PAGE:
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Docker containers and software-defined storage

by Rob Whiteley on July 9, 2015

Last month was the second annual DockerCon, where 2,100 people gathered to discuss the architectural shift to containers. Missed the event? No worries. You can read my favorite recap in TechCrunch or Eric's blog here. If you’re familiar with Docker and DockerCon, then you know how fast containerization is growing. Consider these stats from 745 respondents of a recent StackEngine survey:

  • 70% are using or evaluating Docker

  • As always, adoption starts in QA/test (63%) and Dev (53%)

  • 31% are already using it or plan to use in Production

  • 49% mentioned security and lack of operational tools as the #1 challenge

  • 50% are open to using new tools, which is consistent with our experience

Docker_usage_VMblog_survey

So all’s well, right? Not so much. Docker has taken hold so quickly that many in-the-know IT professionals and storage admins don’t yet understand the value of this open-source project. But they will very soon.

Due to all the next-generation storage developments we are working on at Hedvig, we’ve been on the forefront of containerization and are happy to share what we know so far. Docker containers provide a lot of opportunity for storage, especially as the container technology matures. Here is our primer on the essential info to know when it comes to the intersection of software-defined storage and Docker.

Why should I deploy containers?

Containerization emerged out of a need to isolate workloads on a host, but has gained momentum as a distributed architecture. It has two benefits: 1) apps can be broken down into microservices, providing a more scalable alternative to monolithic apps; and 2) developers and IT teams can streamline application development and distribution. We’ll cover the microservices aspect in a future blog. For now, let’s focus on the fact that software like Docker and CoreOS provides a virtual container where developers can build and package an application or component of an application for deployment to hundreds or even thousands of machines.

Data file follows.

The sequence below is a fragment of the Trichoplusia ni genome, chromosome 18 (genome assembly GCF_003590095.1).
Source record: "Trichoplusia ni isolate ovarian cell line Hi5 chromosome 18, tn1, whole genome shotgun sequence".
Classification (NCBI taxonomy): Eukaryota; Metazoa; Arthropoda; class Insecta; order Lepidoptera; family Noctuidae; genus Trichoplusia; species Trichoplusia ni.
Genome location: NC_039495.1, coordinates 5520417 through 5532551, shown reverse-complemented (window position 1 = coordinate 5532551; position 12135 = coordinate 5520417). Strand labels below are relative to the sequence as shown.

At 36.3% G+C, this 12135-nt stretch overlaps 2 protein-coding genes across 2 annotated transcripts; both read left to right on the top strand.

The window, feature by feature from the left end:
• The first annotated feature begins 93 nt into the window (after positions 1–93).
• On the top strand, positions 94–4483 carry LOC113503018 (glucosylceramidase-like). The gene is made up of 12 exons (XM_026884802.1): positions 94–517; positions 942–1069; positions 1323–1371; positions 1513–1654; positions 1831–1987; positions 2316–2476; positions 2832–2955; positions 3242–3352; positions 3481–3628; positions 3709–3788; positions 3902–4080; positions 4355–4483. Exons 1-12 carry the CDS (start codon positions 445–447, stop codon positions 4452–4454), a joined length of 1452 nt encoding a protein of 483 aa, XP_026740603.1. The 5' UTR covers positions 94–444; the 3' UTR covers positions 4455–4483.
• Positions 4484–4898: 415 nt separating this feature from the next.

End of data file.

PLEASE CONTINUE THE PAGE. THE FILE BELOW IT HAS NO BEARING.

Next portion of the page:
Containers are ephemeral - so at their very nature, temporary. Container storage capabilities are basic and minimal. This is evident in the rudimentary Docker data volumes, which store and provide access to data as long as they are attached to a container. However, as Docker makes its way into the enterprise and production environments there is an exponentially greater need for well-managed, persistent storage. Solutions like ClusterHQ’s Flocker solution are helping to create APIs and orchestration services for persistent data. It aims to solve the kludgy problem of creating “data-only containers” for persistent storage by effectively connecting a container to underlying storage. While traditional storage solutions can be adapted to this strategy, software-defined storage is increasingly a more attractive choice because of its flexibility and programmability. As you spin up more containers you can spin up more corresponding storage, a task much harder to accomplish with monolithic arrays. As Docker takes hold in the enterprise, IT simply cannot invest in multi-million dollar hardware infrastructure that cannot be scaled or replaced quickly enough to keep up with change.